Plain Language Summary

Diagnosis of Periprosthetic Joint Infections (PJI) of the Hip and Knee

Background

This plain language summary provides an overview of the diagnosis of periprosthetic joint infections (PJI) of the hip and knee.   

What is a periprosthetic joint infection (PJI)?

“Periprosthetic” simply means “around an implant” (such as an artificial knee or hip joint). “Joint infection” is bacteria or “bugs” within the joint. 

If an infection is not diagnosed, the chance that the artificial joint can fail is high.  Testing for infection should be based on whether patients have a high or low chance of having an infection, as determined by the following:

Higher Probability of Infection

One or more symptoms, AND at least one or more:

1) risk factor  OR

2) physical exam finding  OR

3) early implant loosening

Lower Probability of Infection

Pain or joint stiffness only and none of the following:

Risk factors, physical exam findings, or early implant loosening

The following factors were not found to be risk factors for PJI in patients who have had a total joint replacement:

  • smoking
  • obesity (in patients with artificial knees)
  • the use of a drain (a temporary tube coming out of the joint)
  • conditions that harm or weaken the immune system (defined below) in patients with a new hip.  

However, several days of wound drainage and hematoma (excessive blood around the wound after surgery) might increase the chance of having a PJI.

Conditions that harm or weaken the immune system:

  • HIV, diabetes, hepatitis, chemotherapy or other similar medication, autoimmune diseases, inflammatory arthritis, renal disease, liver failure, malnourishment, sickle cell disease, hemophilia, and solid organ transplant

Factors to help determine risk of infection

  • prior infection of the joint
  • superficial surgical site infection (hip and knee)
  • longer OR time (>2.5 hours)
  • immunocompromising states in patients with a knee replacement (see above)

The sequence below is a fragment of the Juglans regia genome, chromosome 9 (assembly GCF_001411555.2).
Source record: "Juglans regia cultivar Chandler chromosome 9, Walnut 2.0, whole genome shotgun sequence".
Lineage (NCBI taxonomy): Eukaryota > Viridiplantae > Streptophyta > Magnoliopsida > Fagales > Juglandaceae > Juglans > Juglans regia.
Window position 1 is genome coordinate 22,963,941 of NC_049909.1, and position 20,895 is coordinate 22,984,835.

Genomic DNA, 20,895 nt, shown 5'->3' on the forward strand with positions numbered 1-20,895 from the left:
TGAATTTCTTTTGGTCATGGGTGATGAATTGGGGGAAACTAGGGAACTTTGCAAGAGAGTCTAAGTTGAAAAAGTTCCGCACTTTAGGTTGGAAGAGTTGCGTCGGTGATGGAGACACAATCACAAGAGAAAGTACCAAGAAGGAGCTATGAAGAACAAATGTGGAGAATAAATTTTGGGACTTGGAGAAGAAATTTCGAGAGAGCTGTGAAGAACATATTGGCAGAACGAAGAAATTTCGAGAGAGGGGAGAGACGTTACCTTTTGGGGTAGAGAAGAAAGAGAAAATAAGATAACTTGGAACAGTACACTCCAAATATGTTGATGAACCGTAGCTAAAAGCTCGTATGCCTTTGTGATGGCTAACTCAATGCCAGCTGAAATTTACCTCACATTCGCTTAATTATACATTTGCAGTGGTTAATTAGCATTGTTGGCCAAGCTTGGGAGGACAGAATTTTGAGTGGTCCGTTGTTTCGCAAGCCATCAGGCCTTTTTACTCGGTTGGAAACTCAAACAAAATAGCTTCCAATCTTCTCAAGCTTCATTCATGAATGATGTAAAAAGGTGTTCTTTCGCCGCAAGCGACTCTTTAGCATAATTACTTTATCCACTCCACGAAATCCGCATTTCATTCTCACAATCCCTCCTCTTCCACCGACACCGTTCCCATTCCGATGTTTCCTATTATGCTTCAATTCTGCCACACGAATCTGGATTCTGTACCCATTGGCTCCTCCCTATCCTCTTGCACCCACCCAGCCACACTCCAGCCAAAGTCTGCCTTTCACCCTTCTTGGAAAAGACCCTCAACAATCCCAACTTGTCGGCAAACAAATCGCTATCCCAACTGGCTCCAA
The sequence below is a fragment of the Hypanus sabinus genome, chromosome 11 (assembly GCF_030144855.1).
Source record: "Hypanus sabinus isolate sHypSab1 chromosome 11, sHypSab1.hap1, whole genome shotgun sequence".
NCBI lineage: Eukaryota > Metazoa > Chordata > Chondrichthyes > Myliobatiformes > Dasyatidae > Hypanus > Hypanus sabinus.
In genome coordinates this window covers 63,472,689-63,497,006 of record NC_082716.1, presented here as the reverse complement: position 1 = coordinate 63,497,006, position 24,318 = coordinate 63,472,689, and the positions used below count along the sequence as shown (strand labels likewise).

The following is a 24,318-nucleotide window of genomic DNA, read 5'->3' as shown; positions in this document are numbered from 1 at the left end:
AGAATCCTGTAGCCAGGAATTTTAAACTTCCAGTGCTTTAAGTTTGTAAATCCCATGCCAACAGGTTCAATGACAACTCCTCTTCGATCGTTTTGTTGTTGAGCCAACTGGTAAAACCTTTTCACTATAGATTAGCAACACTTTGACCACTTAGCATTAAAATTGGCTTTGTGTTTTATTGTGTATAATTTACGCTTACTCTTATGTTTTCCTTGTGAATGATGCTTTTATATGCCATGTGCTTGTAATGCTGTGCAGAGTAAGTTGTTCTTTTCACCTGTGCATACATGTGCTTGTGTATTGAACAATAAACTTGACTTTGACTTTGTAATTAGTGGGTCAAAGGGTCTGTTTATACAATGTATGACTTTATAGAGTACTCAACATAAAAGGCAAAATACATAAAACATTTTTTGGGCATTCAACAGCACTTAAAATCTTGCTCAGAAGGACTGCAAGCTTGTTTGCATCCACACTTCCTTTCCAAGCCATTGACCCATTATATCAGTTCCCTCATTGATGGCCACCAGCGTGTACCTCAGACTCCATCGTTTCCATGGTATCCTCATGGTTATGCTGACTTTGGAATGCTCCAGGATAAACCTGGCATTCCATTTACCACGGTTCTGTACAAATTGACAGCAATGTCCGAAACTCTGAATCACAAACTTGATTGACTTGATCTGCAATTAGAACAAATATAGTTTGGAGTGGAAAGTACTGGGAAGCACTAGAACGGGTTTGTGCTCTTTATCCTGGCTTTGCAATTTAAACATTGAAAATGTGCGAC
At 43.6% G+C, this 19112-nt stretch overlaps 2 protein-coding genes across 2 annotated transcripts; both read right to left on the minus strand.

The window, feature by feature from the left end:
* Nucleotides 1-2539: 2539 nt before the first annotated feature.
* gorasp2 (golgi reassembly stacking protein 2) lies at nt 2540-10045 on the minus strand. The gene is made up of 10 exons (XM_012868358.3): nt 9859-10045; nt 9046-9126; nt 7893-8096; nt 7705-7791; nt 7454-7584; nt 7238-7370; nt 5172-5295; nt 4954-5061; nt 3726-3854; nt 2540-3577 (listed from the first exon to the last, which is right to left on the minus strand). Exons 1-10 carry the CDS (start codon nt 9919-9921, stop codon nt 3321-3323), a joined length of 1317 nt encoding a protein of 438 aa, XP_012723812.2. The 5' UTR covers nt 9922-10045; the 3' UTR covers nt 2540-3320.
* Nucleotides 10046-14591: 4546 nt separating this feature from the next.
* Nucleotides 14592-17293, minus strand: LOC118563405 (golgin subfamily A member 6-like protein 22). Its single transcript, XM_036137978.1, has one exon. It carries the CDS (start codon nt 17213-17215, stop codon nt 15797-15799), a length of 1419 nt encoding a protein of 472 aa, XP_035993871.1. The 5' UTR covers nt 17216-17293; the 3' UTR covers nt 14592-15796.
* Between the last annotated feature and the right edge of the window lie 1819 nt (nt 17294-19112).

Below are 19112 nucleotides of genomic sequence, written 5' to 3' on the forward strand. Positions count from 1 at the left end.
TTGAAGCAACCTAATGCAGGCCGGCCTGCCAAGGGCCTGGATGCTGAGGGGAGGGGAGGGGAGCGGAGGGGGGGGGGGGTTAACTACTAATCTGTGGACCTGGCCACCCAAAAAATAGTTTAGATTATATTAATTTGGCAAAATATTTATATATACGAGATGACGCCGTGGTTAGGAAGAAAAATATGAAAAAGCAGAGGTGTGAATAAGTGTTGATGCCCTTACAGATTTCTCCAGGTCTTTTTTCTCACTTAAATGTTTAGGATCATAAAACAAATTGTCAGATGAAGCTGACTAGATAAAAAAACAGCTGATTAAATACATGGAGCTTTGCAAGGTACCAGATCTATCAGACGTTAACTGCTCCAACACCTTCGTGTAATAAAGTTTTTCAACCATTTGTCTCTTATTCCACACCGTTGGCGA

• any recent (<1yr) infection of the blood stream
  • skin conditions
  • IV drug use
  • recent (<3 year) MRSA infection
  • active infection in another location
  • early (<5 yrs.) implant loosening.
  • Pain or stiffness in the replaced joint
  • Warmth, redness, swelling or sinus tract (a wound that opens up and ‘tunnels’ to the skin) of the joint

Testing for PJI

There is strong evidence to support two blood tests for patients assessed for PJI: erythrocyte sedimentation rate (ESR) and C-reactive protein (CRP).  However, there is not good evidence on whether special imaging tests (such as CT or MRI) help diagnose PJI.

There is also strong evidence against the use of intraoperative Gram stain (a special lab test) to rule out PJI.

Knee Aspiration

There is strong evidence to support joint aspiration (taking fluid from the joint) in patients with abnormal blood test (ESR and/or CRP) results.  The fluid should be sent for testing: a culture (growing the fluid in a flask), a white blood cell count of the fluid, and a differential (a special percentage of white cells).

Either synovial fluid white blood cell count over 1700cells/μl OR neutrophil (a special type of white cell) percentage greater than 65% is highly suggestive of PJI.

Hip Aspiration

A selective approach should be taken to aspiration, or taking fluid from, the hip based on the patient’s likelihood of having a PJI, and the results of the ESR AND CRP. Repeat hip aspiration should only occur when there is a discrepancy between the probability of PJI and the initial aspiration culture result. For example, a high probability of developing a PJI and a negative culture result or a low probability and a positive culture result. 

Antibiotics and Cultures

Patients should be off antibiotics for a minimum of 2 weeks prior to obtaining a joint culture.

Intra-Operative Procedures

There is strong evidence to support the use of frozen sections of joint tissues (this is a special test where a doctor looks under the microscope at the tissue) in patients who are undergoing surgery again for whom the diagnosis of PJI has either not been proven or ruled out.

Insufficient information is available to determine the efficacy of frozen sections in patients with an underlying inflammatory arthropathy (a special type of inflammation of the joints).

There is also strong evidence that multiple cultures be obtained at the time of repeat surgery in patients being assessed for PJI.

Conclusion

There is no single test that can reliably diagnose an infection. Diagnosis usually depends on the combined use of many tests.